Fifteen of Australia’s tallest trees have been found destroyed after Tasmania’s summer bushfires, tree enthusiasts say.
- Sustainable Timber Tasmania protects trees taller than 85m or 280 cubic metres of volume
- Two tree enthusiasts say 15 of those trees have been destroyed
- Australia’s tallest tree, Centurion, is scorched but still alive
The Riveaux Road fire in south-west Tasmania burnt almost 64,000 hectares of bush in summer, damaging eucalypts in the Huon Valley area, south of Hobart.
Giant tree enthusiasts Brett Mifsud and Russell DuGuesclin have now surveyed the damage.
To be protected, trees must be taller than 85 metres, or have 280 cubic metres in volume.
According to Sustainable Timber Tasmania, which manages the state forest, 180 Tasmanian trees meet that criterion.
But Mr Mifsud and Mr DuGuesclin discovered 15 of those giants had been destroyed.
‘Prefect’ among giants to fall
Mr Mifsud, who first visited Tasmania to look for giant trees 27 years ago, said the fallen giants had names like Bigfoot, Masters Bennett and Swearing Bob’s Beast.
They had heights up to 87 metres and widths up to 20 metres.
Brett Mifsud (left) and Russell DuGuesclin have been chasing trees for years. (ABC News: Mitchell Woolnough)
One tree that didn’t survive was called the Prefect — a 500-year-old giant with a base 19 metres wide.
Mr Mifsud said he once wanted the climb the Prefect, but this time he visited, found a blackened stump and a tangle of dead branches and leaves.
Mr Mifsud is a happy, talkative man but his shoulders dropped when he saw the remains.
“[It’s] pretty disappointing. As we were walking up, we saw some live forest that hadn’t been burnt,” he said.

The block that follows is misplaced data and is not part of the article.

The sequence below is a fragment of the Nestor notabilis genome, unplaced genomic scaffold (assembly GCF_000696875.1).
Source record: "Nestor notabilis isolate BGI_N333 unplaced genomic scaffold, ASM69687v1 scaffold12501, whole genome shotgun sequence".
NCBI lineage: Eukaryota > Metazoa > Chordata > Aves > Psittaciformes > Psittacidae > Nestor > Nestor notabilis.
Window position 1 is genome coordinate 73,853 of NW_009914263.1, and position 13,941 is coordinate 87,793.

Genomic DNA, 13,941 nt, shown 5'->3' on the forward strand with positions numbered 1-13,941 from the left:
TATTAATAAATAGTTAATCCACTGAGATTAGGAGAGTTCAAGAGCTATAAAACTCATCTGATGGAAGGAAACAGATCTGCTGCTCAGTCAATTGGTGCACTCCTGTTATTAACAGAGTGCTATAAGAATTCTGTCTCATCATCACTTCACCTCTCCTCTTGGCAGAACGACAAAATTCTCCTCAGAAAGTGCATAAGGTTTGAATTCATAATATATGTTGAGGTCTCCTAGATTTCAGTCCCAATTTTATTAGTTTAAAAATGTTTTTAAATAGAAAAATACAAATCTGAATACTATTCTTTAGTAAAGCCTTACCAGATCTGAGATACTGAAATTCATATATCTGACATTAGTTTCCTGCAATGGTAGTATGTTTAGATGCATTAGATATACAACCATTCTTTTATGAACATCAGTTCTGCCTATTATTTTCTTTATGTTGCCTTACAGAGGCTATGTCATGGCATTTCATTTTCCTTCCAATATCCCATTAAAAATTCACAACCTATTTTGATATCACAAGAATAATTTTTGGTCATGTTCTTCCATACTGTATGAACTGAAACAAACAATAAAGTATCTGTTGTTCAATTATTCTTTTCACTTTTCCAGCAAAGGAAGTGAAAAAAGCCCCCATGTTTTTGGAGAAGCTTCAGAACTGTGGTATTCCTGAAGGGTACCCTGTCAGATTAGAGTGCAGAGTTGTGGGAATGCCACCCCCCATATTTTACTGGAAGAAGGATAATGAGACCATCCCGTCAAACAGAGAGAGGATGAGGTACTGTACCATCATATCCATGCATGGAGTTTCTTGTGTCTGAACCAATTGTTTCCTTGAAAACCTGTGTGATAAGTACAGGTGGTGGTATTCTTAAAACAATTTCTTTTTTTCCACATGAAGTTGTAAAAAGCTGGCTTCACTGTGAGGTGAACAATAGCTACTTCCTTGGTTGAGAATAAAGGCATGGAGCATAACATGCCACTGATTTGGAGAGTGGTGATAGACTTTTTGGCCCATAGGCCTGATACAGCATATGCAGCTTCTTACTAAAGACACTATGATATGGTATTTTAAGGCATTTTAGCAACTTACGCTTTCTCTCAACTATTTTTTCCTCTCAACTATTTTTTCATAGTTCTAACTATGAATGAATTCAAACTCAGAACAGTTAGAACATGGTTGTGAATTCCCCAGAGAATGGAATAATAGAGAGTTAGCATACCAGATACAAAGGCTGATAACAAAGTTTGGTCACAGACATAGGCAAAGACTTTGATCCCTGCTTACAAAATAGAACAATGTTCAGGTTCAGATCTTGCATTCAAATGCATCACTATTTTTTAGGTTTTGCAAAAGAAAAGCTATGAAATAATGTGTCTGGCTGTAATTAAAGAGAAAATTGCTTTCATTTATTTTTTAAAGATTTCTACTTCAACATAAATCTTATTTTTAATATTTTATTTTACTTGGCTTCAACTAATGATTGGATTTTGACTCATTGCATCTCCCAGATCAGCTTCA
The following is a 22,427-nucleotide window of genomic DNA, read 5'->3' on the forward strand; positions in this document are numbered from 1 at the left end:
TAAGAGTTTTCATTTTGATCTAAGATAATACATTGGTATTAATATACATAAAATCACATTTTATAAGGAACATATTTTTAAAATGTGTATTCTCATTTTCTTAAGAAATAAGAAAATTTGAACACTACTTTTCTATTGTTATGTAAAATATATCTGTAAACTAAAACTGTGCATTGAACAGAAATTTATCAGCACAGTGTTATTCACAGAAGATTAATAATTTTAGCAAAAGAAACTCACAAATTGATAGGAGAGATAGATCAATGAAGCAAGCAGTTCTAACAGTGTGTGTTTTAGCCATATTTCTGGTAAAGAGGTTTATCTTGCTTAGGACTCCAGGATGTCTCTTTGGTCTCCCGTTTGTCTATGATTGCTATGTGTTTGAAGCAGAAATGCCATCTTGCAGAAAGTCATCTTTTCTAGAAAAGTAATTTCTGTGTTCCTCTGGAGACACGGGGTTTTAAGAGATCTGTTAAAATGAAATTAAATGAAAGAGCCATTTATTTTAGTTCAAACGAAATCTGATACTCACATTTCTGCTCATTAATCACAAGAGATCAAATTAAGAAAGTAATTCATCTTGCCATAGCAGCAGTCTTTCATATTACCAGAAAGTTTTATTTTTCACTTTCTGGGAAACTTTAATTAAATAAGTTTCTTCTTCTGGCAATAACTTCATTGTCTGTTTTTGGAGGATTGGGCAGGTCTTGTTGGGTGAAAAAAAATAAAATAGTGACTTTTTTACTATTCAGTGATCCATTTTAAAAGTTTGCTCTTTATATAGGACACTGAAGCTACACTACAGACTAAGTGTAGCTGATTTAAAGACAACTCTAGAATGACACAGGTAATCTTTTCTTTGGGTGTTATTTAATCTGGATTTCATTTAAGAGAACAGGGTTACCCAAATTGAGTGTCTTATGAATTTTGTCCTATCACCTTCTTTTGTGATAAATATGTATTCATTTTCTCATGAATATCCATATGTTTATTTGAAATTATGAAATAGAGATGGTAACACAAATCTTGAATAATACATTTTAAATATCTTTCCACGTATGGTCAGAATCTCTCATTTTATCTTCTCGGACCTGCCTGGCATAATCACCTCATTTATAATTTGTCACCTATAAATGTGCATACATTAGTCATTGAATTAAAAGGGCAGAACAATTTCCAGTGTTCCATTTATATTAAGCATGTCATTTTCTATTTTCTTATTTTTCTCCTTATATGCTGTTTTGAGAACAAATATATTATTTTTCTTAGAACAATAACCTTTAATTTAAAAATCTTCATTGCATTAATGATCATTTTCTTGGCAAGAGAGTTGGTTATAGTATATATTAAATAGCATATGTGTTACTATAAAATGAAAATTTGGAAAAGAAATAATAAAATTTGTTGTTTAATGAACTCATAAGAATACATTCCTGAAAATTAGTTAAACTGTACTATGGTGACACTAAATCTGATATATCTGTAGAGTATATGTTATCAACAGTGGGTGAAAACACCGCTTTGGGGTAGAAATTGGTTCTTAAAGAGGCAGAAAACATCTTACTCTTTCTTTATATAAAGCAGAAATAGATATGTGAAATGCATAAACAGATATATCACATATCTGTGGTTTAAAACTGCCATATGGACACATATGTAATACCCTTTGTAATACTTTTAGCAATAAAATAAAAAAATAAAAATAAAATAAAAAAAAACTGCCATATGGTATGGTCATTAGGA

“But when you see this, it’s a little bit depressing because that could mean a lot of our biggest trees could be looking a lot like this.
“This is one of our top 20 trees in Australia for size and now it’s just a pile of ash really.”
Mr DuGuesclin has travelled to Tasmania from Perth for 17 years to find the biggest trees in the southern hemisphere.
“The trees are much bigger and more impressive, so it’s a mystery how it doesn’t seem to be promoted much at all,” he said.
One giant that was promoted was the Arve Big Tree.
At 87 metres tall, it survived bushfires in 1967 — but the 2019 blaze killed it.
Suzette Weeding, the head of land management at Sustainable Timber Tasmania, said everything that could have been done to protect the trees had been.
“It is an incredibly difficult situation to go in and protect individual trees in a forest fire situation,” she said.
“Especially one of that scale when there’s a range of priorities being protected and to be managed, including life and infrastructure, and everything that could be done was done.”
This giant, Rullah Longatyle (Strong Girl) was felled during the recent bushfires. (Supplied: Russell DeGuesclin)
Hopes of new life
But in the ashes of the Prefect, Mr Mifsud found new life — tiny seedlings.
“There are eucalyptus regnans seedlings — exactly the same species as this massive tree here [Prefect], just 500 years younger,” he said.
Russell DuGuesclin finds giant trees and measures them for the record book. (ABC News: Mitchell Woolnough)
But a fire scientist at the University of Tasmania, Professor David Bowman, warned that climate change could bring more dry lightning strikes, like the ones that caused the blazes over summer.
“The environment these trees [are] in is going to be dryer and warmer and more fire prone because of more lightning-ignited bushfires,” he said.
“So what we have to do is intervene in the field to provide fire breaks, change fuel, maybe irrigate do all sorts of radical interventions.”
Ms Weeding said land was already cleared around Australia’s tallest tree Centurion in the 2019 blaze and retardant put on the tree to stop it being destroyed by the bushfire.
Centurion, which last year surpassed the 100-metre mark and is Australia’s tallest tree, survived the blaze.